The three biggest Cameron U-turns

The Tory leader’s U-turns on VAT, child benefit and spending cuts.

Following the coalition's decision to guarantee funding for Bookstart (having pledged to end state support), the Telegraph's Benedict Brogan notes that David Cameron is becoming a master of the political U-turn.

He cites ten examples, including free milk, school sports, the non-abolition of the 1922 Committee and the "cast-iron guarantee" to hold a referendum on the Lisbon Treaty. Yet even Brogan's list doesn't begin to cover Cameron's policy reversals. Here are three of the biggest U-turns that he forgot to include.

1. VAT rise

There are just eight days to go until VAT rises from 17.5 per cent to an all-time high of 20 per cent but, as recently as the election campaign, Cameron was still insisting that the Tories would not raise the tax.

Here's what he told Jeremy Paxman in an interview on 23 April:

We have absolutely no plans to raise VAT. Our first Budget is all about recognising we need to get spending under control rather than putting up tax.

Before that, in April 2009, Cameron promised he would not raise a tax that "hits the poorest the hardest". He said:

You could try, as you say, to put it on VAT, sales tax, but again if you look at the effect of sales tax, it's very regressive, it hits the poorest the hardest. It does, I absolutely promise you. Any sales tax, anything that goes on purchases that you make in shops tends to . . . if you look at it, where VAT goes now it doesn't go on food obviously but it goes very, very widely and VAT is a more regressive tax than income tax or council tax.

2. Child benefit cuts

The coalition's surprise decision to abolish universal child benefit attracted the anger of several Lib Dem ministers. And with good reason. During a pre-election Cameron Direct event, the Tory leader issued this "read my lips" pledge:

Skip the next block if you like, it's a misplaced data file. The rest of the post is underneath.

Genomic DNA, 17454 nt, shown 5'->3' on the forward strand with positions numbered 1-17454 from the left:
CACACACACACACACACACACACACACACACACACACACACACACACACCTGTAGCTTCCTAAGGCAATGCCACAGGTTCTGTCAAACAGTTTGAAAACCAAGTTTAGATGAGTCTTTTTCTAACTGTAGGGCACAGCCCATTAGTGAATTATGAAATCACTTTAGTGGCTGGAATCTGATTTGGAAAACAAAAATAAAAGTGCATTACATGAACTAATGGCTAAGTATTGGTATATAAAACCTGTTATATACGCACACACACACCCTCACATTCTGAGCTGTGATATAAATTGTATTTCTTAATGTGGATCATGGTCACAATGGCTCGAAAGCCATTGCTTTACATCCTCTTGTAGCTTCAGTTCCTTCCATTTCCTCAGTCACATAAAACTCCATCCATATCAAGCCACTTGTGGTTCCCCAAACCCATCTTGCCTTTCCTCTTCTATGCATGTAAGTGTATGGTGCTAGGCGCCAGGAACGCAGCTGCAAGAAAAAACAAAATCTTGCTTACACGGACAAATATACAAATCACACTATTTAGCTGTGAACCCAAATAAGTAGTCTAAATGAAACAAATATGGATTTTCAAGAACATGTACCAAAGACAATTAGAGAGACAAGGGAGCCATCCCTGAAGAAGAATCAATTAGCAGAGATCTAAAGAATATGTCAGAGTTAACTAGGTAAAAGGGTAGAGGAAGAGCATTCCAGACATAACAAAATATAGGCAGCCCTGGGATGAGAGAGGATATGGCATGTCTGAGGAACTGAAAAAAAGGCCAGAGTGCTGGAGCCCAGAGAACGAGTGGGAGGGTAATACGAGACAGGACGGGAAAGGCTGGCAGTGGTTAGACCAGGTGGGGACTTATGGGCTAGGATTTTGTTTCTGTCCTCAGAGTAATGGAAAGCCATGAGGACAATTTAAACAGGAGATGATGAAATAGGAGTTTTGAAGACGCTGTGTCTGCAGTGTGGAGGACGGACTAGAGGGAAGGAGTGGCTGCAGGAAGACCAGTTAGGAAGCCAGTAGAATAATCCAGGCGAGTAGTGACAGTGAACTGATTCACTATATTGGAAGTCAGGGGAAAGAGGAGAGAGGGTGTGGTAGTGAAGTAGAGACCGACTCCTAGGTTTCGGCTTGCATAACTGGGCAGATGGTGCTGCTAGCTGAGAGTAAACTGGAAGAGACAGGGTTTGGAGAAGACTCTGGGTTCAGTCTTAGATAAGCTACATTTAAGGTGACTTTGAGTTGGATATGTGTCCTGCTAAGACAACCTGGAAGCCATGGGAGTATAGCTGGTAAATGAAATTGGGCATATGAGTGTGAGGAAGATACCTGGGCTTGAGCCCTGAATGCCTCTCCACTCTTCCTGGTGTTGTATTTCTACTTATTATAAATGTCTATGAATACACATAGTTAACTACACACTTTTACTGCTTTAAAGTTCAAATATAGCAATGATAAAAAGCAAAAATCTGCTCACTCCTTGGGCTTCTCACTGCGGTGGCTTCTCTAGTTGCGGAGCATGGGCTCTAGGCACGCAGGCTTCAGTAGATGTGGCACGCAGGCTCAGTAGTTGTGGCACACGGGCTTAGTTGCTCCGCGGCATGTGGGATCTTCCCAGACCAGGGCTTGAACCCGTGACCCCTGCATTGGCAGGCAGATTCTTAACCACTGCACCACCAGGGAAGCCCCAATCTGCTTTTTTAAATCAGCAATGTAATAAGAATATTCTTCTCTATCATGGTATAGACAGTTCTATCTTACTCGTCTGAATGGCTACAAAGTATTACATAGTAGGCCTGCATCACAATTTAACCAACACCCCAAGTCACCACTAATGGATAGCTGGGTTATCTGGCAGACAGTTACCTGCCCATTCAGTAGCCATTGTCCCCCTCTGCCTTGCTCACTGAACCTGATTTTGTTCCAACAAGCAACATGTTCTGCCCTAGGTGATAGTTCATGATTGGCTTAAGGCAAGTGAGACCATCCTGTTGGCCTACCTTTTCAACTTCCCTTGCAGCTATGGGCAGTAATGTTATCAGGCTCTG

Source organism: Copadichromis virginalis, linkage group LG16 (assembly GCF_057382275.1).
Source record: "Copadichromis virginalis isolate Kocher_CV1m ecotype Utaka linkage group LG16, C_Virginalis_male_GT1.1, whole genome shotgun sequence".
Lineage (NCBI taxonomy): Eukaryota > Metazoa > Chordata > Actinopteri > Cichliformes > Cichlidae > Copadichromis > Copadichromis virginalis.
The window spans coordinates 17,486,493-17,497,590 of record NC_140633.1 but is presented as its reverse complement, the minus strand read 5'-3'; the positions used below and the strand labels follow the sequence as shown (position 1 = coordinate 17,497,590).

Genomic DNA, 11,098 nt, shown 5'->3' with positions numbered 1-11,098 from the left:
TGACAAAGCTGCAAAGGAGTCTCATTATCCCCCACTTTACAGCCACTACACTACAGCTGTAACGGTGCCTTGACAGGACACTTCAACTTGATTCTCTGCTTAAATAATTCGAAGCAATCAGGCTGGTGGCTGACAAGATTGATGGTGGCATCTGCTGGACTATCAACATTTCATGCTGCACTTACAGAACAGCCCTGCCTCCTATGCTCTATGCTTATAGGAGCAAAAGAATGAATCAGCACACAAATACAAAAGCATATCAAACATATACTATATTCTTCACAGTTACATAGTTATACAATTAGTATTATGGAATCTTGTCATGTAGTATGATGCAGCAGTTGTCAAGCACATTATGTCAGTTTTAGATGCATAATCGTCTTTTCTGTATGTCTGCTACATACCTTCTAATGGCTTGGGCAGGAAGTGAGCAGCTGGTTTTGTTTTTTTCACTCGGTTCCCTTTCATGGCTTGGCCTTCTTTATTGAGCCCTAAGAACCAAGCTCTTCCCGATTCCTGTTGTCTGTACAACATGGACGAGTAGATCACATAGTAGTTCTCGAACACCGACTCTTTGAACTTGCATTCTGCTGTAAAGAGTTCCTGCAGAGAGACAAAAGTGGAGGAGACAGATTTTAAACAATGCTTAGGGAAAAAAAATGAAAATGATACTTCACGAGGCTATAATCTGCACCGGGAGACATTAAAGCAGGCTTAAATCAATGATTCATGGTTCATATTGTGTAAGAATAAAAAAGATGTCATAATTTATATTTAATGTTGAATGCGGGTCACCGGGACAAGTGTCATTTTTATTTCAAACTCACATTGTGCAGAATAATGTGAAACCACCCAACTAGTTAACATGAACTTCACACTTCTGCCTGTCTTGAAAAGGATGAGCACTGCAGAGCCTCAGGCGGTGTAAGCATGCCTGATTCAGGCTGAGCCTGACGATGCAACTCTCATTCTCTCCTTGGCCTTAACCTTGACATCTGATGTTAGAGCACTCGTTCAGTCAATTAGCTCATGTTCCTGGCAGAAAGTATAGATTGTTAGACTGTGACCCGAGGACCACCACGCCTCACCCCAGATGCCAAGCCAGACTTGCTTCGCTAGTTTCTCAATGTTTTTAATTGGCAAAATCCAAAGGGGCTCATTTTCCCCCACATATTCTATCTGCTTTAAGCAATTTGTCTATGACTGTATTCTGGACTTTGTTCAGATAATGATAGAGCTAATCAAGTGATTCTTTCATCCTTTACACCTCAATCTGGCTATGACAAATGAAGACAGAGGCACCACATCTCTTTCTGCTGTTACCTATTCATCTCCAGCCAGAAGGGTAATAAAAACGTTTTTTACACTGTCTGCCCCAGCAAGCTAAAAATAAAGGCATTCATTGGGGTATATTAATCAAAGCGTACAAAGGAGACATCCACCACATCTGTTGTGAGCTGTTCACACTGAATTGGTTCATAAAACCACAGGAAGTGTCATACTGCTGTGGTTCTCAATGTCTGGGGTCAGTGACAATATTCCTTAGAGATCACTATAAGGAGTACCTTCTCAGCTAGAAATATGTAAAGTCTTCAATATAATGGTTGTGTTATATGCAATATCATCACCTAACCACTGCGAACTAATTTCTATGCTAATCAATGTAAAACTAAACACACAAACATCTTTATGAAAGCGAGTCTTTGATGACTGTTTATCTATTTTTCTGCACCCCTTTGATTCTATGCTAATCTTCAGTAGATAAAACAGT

I'm not going to flannel you, I'm going to give it to you straight. I like the child benefit, I wouldn't change child benefit, I wouldn't means-test it, I don't think that is a good idea.

But with the Treasury warning that the plan to end the benefit for all higher-rate taxpayers is "unenforceable", Cameron may yet be forced to perform another U-turn.

3. No cuts to front-line services

On the weekend before the general election, Cameron memorably told Andrew Marr that a Conservative government would not cut any front-line services. He said:

What I can tell you is, any cabinet minister, if I win the election, who comes to me and says: "Here are my plans" and they involve front-line reductions, they'll be sent straight back to their department to go away and think again. After 13 years of Labour, there is a lot of wasteful spending, a lot of money that doesn't reach the front line.